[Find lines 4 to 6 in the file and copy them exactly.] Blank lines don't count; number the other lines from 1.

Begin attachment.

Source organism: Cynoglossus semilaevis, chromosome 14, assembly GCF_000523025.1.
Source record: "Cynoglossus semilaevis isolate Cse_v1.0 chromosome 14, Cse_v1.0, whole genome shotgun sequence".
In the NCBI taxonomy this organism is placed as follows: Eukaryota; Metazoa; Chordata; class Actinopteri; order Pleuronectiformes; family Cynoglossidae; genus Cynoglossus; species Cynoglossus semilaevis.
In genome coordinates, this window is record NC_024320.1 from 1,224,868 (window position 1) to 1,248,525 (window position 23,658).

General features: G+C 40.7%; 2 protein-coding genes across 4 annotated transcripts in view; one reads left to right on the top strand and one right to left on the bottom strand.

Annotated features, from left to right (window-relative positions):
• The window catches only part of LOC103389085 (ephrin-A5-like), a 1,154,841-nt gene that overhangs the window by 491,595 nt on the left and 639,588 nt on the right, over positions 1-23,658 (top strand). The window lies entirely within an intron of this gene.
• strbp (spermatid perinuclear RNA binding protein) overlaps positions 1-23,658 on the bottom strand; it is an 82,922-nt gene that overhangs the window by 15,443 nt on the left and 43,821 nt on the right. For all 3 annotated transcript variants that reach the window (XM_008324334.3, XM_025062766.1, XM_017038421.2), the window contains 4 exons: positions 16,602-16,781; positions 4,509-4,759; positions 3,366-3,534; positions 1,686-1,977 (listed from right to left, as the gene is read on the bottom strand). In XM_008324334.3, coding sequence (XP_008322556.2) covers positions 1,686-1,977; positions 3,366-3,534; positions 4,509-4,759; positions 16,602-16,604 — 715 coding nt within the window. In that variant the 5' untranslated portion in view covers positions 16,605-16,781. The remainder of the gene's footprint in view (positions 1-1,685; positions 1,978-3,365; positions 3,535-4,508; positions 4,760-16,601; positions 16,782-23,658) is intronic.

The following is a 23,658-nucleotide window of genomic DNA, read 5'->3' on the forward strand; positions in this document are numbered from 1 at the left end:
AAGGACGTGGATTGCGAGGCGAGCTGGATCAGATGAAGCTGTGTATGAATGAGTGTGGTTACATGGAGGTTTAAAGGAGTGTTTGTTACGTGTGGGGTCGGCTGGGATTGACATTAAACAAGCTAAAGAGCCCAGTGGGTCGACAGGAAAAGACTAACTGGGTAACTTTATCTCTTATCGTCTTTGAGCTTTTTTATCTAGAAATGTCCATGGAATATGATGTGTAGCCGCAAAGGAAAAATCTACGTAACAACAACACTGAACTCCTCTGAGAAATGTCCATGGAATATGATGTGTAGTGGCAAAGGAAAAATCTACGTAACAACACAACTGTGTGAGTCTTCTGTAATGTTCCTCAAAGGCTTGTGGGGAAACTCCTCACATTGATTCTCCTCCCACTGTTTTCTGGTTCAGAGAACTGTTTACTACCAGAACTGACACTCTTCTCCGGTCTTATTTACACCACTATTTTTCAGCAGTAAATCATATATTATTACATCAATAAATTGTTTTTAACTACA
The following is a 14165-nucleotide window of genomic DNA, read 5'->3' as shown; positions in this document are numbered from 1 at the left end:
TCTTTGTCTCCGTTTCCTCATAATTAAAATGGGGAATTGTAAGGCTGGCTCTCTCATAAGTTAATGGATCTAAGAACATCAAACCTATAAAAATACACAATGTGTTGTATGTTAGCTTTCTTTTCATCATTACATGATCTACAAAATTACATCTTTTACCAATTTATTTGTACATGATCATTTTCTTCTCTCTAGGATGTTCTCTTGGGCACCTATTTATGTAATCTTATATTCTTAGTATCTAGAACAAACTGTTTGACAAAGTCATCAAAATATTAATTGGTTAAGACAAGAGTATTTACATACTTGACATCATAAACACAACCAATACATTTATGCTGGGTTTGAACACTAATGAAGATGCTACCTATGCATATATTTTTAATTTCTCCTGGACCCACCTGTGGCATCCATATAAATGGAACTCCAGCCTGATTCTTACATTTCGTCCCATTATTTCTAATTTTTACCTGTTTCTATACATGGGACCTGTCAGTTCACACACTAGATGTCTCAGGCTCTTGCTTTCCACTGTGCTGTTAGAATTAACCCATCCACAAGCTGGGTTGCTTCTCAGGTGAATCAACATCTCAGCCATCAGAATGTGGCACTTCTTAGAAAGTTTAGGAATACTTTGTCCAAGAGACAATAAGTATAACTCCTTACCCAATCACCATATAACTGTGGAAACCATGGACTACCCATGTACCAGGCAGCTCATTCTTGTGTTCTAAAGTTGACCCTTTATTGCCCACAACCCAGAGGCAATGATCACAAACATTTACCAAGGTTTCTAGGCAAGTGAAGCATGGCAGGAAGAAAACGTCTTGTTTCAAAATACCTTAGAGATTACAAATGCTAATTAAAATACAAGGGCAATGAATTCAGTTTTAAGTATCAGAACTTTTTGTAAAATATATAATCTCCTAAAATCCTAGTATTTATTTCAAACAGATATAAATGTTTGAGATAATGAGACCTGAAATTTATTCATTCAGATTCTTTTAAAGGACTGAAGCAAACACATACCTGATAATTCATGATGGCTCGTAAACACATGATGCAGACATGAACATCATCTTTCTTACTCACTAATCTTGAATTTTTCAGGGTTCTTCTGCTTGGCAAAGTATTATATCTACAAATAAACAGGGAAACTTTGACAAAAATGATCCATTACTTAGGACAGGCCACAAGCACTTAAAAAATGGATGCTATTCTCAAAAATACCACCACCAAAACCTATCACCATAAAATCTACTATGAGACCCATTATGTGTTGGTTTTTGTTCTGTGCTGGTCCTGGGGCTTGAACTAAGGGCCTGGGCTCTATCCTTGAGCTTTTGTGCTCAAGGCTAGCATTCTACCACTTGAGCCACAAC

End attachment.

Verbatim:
In genome coordinates, this window is record NC_024320.1 from 1,224,868 (window position 1) to 1,248,525 (window position 23,658).

General features: G+C 40.7%; 2 protein-coding genes across 4 annotated transcripts in view; one reads left to right on the top strand and one right to left on the bottom strand.

Annotated features, from left to right (window-relative positions):